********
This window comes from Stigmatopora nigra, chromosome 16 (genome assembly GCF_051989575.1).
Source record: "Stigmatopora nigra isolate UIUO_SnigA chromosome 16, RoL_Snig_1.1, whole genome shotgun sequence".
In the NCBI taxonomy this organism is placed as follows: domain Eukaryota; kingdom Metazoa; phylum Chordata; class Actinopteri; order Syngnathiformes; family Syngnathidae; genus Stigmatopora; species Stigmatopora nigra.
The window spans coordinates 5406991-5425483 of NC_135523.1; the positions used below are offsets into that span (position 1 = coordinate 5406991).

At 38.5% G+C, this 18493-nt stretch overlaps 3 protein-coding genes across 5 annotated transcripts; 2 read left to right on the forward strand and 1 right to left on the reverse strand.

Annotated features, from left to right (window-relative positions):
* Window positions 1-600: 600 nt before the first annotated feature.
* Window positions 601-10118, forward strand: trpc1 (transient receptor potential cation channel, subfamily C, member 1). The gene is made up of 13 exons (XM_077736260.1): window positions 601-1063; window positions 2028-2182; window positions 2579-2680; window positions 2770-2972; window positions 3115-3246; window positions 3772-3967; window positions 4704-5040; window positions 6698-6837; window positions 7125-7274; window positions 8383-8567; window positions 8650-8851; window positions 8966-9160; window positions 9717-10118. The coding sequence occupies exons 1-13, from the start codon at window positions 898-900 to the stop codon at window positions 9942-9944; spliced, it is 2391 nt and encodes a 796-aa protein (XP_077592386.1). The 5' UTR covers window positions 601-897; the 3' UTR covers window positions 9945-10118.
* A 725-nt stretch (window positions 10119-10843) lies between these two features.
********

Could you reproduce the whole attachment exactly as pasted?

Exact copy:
This window comes from Stigmatopora nigra, chromosome 16 (genome assembly GCF_051989575.1).
Source record: "Stigmatopora nigra isolate UIUO_SnigA chromosome 16, RoL_Snig_1.1, whole genome shotgun sequence".
In the NCBI taxonomy this organism is placed as follows: domain Eukaryota; kingdom Metazoa; phylum Chordata; class Actinopteri; order Syngnathiformes; family Syngnathidae; genus Stigmatopora; species Stigmatopora nigra.
The window spans coordinates 5406991-5425483 of NC_135523.1; the positions used below are offsets into that span (position 1 = coordinate 5406991).

At 38.5% G+C, this 18493-nt stretch overlaps 3 protein-coding genes across 5 annotated transcripts; 2 read left to right on the forward strand and 1 right to left on the reverse strand.

Annotated features, from left to right (window-relative positions):
* Window positions 1-600: 600 nt before the first annotated feature.
* Window positions 601-10118, forward strand: trpc1 (transient receptor potential cation channel, subfamily C, member 1). The gene is made up of 13 exons (XM_077736260.1): window positions 601-1063; window positions 2028-2182; window positions 2579-2680; window positions 2770-2972; window positions 3115-3246; window positions 3772-3967; window positions 4704-5040; window positions 6698-6837; window positions 7125-7274; window positions 8383-8567; window positions 8650-8851; window positions 8966-9160; window positions 9717-10118. The coding sequence occupies exons 1-13, from the start codon at window positions 898-900 to the stop codon at window positions 9942-9944; spliced, it is 2391 nt and encodes a 796-aa protein (XP_077592386.1). The 5' UTR covers window positions 601-897; the 3' UTR covers window positions 9945-10118.
* A 725-nt stretch (window positions 10119-10843) lies between these two features.